Long-Term Patient-Reported Outcomes After High-Dose Chemoradiation Therapy for Nonsurgical Management of Distal Rectal Cancer

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Purpose: Surgery is standard treatment for rectal cancer, but neoadjuvant chemoradiation therapy (CRT) may result in clinical complete response (cCR) in select patients, allowing for nonsurgical management (NSM). Prospective studies of NSM strategies are sparse, however, and long-term data on quality of life (QoL) are limited. We conducted a single-arm phase 2 trial of high-dose CRT for NSM of distal rectal cancer; we report secondary long-term patient-reported outcomes (PROs), local regrowth, and overall survival in patients managed nonsurgically. Methods and Materials: Fifty-one patients with resectable, T2 or T3, N0-N1, low adenocarcinoma received 65 Gy (intensity modulated radiation therapy, brachytherapy boost) and oral tegafur-uracil. Patients with cCR 6 weeks after treatment (clinical examination, magnetic resonance imaging, biopsy) were referred for observation and followed closely with clinical examination, endoscopy, positron emission tomography/computed tomography, and PROs for 5 years. Overall colorectal cancer–specific QoL and specific symptom scores were evaluated at baseline and in follow-up and compared between time points. Local regrowth was estimated using cumulative incidence and overall survival using Kaplan-Meier estimates. Results: Forty patients achieved cCR after treatment; 29 were in follow-up at 24 months, 21 at 36 months, and 20 at 60 months. PRO questionnaire completion rates were 90% at 24 months, 100% at 36 months, and 85% at 60 months for patients still in follow-up. Average QoL score did not differ between baseline (median 11.1) and 24 months (13.7), 48 months (11.1), or 60 months (6.9). Only rectal bleeding deteriorated from baseline, with bowel- and bladder-related symptom scores otherwise unchanged in follow-up. At median follow-up of 5.0 years, local regrowth rate and overall survival were 31% (95% confidence interval, 15%-47%) and 85% (95% confidence interval, 75%-97%), respectively. Conclusions: Long-term follow-up after NSM of distal rectal cancer showed excellent general colorectal cancer QoL and local symptom scores. Our study results indicate that high-dose CRT followed by organ preservation might be an alternative to standard treatment.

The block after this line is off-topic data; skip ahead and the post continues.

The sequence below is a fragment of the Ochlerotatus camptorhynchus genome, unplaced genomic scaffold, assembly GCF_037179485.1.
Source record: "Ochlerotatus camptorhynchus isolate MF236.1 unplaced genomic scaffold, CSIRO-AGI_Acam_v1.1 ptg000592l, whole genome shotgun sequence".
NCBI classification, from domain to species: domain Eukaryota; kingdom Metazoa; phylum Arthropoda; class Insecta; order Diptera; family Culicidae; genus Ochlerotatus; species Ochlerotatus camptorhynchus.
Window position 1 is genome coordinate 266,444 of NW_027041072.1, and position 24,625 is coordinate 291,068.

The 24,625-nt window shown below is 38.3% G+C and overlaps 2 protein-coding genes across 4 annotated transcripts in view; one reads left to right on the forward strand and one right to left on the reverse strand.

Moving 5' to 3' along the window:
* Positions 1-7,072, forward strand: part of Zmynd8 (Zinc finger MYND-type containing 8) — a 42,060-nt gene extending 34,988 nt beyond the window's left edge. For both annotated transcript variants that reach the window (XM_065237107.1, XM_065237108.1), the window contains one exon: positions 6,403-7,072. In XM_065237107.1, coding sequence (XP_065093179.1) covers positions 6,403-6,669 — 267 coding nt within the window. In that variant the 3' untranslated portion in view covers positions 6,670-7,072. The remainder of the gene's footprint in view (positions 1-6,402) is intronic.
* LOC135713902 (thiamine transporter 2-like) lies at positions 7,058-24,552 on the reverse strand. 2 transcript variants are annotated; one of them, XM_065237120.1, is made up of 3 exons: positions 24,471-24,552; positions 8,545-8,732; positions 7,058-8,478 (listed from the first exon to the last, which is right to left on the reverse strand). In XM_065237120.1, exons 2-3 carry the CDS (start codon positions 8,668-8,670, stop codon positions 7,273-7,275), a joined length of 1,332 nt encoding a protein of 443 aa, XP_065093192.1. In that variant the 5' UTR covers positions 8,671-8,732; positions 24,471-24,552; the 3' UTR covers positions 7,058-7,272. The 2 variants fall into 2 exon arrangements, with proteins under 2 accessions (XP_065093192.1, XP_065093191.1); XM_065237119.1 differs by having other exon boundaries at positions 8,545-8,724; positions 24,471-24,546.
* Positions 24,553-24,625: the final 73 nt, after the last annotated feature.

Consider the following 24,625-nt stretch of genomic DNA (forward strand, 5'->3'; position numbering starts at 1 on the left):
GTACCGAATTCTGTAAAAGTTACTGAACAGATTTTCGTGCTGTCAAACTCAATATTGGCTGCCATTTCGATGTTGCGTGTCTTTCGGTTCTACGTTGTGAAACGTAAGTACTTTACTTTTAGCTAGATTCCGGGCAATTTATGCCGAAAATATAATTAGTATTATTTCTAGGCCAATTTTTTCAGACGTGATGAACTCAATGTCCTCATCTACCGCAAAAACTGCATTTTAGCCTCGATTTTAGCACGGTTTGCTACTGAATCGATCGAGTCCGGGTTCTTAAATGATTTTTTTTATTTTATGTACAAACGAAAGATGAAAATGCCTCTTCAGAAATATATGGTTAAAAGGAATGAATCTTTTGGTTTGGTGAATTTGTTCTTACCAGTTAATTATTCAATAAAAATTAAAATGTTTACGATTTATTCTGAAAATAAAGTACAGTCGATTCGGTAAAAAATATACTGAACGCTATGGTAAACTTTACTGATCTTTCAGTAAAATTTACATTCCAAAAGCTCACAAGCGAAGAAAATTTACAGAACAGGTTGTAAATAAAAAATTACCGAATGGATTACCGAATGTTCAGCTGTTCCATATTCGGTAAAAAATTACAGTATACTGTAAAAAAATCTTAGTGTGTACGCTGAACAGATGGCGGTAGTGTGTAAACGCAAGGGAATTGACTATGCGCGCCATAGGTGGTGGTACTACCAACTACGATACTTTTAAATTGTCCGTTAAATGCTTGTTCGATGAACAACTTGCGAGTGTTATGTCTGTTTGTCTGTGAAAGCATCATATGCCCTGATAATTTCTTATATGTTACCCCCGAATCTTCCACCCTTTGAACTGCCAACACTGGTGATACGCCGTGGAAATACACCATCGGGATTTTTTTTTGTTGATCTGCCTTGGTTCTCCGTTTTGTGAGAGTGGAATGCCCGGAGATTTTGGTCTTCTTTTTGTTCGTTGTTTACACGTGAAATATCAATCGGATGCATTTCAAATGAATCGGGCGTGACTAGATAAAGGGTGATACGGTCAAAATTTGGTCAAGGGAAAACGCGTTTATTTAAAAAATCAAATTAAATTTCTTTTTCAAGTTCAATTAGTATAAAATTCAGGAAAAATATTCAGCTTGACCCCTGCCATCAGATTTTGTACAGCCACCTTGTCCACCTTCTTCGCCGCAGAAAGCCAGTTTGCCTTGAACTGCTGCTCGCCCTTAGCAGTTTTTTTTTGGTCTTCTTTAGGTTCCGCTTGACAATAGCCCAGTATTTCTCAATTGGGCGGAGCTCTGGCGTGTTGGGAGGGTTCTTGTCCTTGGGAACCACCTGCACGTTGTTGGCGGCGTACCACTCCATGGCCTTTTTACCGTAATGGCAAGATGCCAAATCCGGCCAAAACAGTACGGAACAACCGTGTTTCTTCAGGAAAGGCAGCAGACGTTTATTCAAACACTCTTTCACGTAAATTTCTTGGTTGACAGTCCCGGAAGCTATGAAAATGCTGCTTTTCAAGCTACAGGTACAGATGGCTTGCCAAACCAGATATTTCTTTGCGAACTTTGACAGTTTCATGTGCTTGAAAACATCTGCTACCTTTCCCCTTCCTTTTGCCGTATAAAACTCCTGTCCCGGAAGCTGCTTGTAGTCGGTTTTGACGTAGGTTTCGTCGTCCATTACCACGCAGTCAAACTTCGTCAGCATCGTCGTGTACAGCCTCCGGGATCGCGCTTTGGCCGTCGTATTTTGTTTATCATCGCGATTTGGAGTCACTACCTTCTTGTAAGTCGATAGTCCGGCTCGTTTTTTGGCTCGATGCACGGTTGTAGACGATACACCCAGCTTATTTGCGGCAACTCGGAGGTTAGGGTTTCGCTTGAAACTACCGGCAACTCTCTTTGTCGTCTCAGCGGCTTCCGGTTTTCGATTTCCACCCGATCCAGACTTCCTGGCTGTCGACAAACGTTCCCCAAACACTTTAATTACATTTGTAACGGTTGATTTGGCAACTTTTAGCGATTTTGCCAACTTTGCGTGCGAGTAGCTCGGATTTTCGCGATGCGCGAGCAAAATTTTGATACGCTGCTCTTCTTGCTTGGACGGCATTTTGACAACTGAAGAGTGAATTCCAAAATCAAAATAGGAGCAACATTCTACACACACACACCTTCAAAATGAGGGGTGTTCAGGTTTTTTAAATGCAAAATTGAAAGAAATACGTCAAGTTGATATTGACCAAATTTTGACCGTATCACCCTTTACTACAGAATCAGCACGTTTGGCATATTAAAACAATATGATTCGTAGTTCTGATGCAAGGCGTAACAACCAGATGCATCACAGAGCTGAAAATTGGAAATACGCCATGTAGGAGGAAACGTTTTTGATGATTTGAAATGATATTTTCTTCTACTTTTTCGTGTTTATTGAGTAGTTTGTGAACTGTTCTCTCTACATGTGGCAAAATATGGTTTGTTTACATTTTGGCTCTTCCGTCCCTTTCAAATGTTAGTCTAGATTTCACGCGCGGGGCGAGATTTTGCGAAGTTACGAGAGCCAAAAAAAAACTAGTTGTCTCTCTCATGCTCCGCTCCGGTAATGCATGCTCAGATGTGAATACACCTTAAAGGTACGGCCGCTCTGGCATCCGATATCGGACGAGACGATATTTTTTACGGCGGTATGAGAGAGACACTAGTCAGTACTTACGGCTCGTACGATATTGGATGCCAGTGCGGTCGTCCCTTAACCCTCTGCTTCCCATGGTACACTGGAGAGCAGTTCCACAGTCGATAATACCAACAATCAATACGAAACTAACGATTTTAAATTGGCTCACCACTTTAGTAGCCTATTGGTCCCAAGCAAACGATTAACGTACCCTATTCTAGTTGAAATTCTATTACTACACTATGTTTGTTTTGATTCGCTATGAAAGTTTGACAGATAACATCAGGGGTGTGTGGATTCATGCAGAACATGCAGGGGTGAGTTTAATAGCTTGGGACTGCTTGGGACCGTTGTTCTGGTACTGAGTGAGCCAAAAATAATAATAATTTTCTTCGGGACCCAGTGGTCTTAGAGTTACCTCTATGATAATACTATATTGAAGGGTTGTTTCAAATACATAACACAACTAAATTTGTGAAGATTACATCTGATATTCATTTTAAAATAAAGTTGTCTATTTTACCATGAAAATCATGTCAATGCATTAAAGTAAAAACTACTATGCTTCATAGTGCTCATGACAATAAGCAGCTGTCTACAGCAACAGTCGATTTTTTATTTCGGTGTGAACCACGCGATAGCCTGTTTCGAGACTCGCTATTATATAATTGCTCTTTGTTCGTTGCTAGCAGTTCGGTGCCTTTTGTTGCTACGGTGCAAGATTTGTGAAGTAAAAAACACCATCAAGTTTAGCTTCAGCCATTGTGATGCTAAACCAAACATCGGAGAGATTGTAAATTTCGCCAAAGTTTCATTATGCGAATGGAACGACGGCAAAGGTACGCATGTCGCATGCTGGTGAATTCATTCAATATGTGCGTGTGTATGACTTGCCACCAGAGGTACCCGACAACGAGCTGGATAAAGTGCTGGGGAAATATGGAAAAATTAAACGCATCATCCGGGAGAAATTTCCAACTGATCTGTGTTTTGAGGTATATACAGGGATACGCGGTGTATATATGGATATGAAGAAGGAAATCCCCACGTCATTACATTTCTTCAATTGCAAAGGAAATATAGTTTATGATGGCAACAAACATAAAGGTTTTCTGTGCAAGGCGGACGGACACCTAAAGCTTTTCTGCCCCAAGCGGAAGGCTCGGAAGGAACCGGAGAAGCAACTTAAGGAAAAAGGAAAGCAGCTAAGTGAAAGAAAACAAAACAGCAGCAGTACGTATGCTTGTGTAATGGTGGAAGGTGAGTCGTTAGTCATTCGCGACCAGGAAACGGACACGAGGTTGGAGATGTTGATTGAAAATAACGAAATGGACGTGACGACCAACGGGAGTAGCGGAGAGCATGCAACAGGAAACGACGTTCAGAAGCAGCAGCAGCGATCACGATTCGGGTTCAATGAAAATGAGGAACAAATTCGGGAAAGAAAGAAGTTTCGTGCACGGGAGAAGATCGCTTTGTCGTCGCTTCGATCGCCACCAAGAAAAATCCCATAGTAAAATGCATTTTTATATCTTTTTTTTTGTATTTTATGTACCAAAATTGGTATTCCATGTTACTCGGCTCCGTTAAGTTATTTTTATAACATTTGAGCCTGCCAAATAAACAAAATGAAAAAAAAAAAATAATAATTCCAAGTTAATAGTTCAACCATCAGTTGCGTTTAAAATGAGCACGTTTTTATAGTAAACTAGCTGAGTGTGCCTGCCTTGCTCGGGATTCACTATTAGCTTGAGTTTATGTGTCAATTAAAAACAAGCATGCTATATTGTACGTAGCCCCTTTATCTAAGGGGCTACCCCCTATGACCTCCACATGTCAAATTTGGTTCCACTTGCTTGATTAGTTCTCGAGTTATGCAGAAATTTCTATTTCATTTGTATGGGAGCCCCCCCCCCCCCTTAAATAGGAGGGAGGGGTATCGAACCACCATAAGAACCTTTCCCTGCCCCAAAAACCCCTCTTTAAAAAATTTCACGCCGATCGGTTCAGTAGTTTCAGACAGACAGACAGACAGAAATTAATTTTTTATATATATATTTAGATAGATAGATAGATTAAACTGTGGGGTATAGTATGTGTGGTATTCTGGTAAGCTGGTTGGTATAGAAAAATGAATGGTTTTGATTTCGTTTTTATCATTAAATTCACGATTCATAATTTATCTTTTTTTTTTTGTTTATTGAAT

Original languageEnglish
JournalInternational Journal of Radiation Oncology - Biology - Physics
Issue number3
Pages (from-to)556-563
Publication statusPublished - 1. Mar 2020


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